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Son of the Mask

Updated on February 7, 2013

A sequel that never should've happened

The Mask makes his return to the big screen but without the comedic flare of the "Tex Avery" style comedy of the prequel. Speaking of the name Avery, the film's main character is named Tim Avery (James Kennedy), a struggling cartoonist that basically has low self-esteem and has his own doubts about entering fatherhood. I'm sure entering parenthood can be a frightful experience for everyone with the responsibility and all (I wouldn't know though), but it can be especially harder when your son has almost "cartoon-god" like powers. Tim Avery one night finds the Mask, that Stanley Ipkiss used in the first one, to wear for a big costume party where he meets up with a girl, and sleeps with her. After they get married and conceive their first child, the child doesn't acknowledge or respect Tim as a father, so this causes all sorts of mischief. Milo, Tim's dog, grows extremely jealous of the baby as he steals Tim's attention, so he uses the Mask to try to get rid of the kid but what happens is somewhat similar to a "Tom and Jerry cartoon style" slugfest between the two. Meanwhile, Norse god, Odin, gets mad at his son, Loke (Alan Cumming), for losing the Mask that contained his powers, so he orders him retrieve it. However, once he discovers the baby's powers, he has his dad give him back his powers so he can take the Mask and the baby back to Asgard. However, Tim and his wife along with their dog, Milo, are the only ones that can save the kid. First of all, I never liked Jamie Kennedy as an actor, and this film did little to change my opinion. As for Alan Cumming, I know many people have high opinions of him from "X-Men 2" even though he was hardly in that film and had only few lines that didn't involve the words, "I'm the fabulous Night Crawler." With that being said, I don't feel the slightest bit sorry for him to be in this film either. Both actors' performances come off as extremely cheesy, whiny and in some cases just plain annoying. New Line tries to give viewers the same cartoon style comedy of the first film while they try to make people learn a lesson in the end about parenthood. Which is fine, but it takes away from what the original was. The first film was cheesy and cartoony, but it was fun to watch. "The Mask" didn't try to make you learn some moral @@$% at the end, but it was made to make you laugh. The humor in the sequel only has about two scenes worth laughing at, but it turns into one big yawn as the movie continues.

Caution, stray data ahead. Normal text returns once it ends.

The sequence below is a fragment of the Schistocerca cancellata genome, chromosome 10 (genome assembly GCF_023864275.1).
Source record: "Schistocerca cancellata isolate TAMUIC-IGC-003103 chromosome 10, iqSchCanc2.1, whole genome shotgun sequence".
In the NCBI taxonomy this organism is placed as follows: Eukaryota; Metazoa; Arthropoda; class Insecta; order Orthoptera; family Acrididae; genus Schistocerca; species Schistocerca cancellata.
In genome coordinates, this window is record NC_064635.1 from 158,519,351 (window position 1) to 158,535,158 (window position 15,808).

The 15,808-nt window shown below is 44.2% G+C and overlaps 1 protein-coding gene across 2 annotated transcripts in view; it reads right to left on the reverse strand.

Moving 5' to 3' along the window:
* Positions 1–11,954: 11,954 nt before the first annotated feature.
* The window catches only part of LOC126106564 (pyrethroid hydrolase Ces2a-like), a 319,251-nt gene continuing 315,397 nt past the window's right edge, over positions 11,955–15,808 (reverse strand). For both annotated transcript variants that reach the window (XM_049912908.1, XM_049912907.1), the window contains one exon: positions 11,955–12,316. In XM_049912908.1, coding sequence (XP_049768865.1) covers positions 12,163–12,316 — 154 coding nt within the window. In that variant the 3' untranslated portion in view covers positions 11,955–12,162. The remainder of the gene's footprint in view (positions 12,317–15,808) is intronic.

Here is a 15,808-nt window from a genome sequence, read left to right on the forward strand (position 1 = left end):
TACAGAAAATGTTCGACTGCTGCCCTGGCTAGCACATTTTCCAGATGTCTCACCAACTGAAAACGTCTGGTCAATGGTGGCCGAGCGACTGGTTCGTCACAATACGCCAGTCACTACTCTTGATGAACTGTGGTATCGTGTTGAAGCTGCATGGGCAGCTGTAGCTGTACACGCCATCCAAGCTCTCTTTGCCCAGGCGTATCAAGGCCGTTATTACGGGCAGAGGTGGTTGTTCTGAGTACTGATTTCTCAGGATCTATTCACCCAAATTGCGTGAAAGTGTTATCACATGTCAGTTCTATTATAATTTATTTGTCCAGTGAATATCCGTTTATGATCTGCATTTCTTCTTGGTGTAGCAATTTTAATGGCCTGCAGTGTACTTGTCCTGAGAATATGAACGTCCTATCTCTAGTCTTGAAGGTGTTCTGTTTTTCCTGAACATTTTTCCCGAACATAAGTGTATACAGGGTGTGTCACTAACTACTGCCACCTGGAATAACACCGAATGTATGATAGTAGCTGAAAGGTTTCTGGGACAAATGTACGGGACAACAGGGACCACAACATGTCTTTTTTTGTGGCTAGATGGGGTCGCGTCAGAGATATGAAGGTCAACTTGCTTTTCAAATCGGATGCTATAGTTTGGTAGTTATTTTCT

The special effects in this film was inconsistent at best. At times, seemingly using the same effects, from the previous film, that quite frankly isn't that impressive the second time around.

As for the James Kennedy, his character just comes off a whiny loser that you just want to smack the living #@^& out of. No wonder, the baby didn't respect him throughout most of the film. Sure, Jim Carrey's character, Stanley Ipkiss, was a wimp as well in "The Mask", but he was an average guy you could relate to. He went through common problems like putting up with landlords, a crude boss, and not being able to get with a girl. However, when he became "The Mask", it became like a metaphor for him being the man that he's always wanted to be. Confident and more outgoing. Don't get me wrong, I'm not saying that nobody can relate to parenthood. However, James' character, Tim Avery, comes off as just a whiner and a baby. I know he's supposed to have low self-esteem and nervous about fatherhood, but I seriously doubt most "first-time" parents are as whiny and incompetent as this guy. It was like watching Christen Haysden in "Star Wars: Episode II: Attack of the Clones" as we're supposed to try to relate to someone that cries and whines all the time. And when Jamie put on the Mask, it got even worse. Not only was he not funny when wearing the Mask, he came off rather cheesy and stiff speaking like some cartoon super hero. James limits as an actor really shows in comparison.

Cumming's performance wasn't that great either. As him and Jamie both come off as whiners in this one. However, once Cummings' character, Loke, got his powers back, he just became annoying like some Jim Carrey impersonator.

However, the films only bright spots are when the viewers see the animated slugfest between the dog and the baby. They were histarical and funny. Unfortunately, I don't know if those few scenes would make this worth even watching on T.V.

Indeed, this film is just a huge letdown. No wonder Jim didn't want to be involved in this &^#@.


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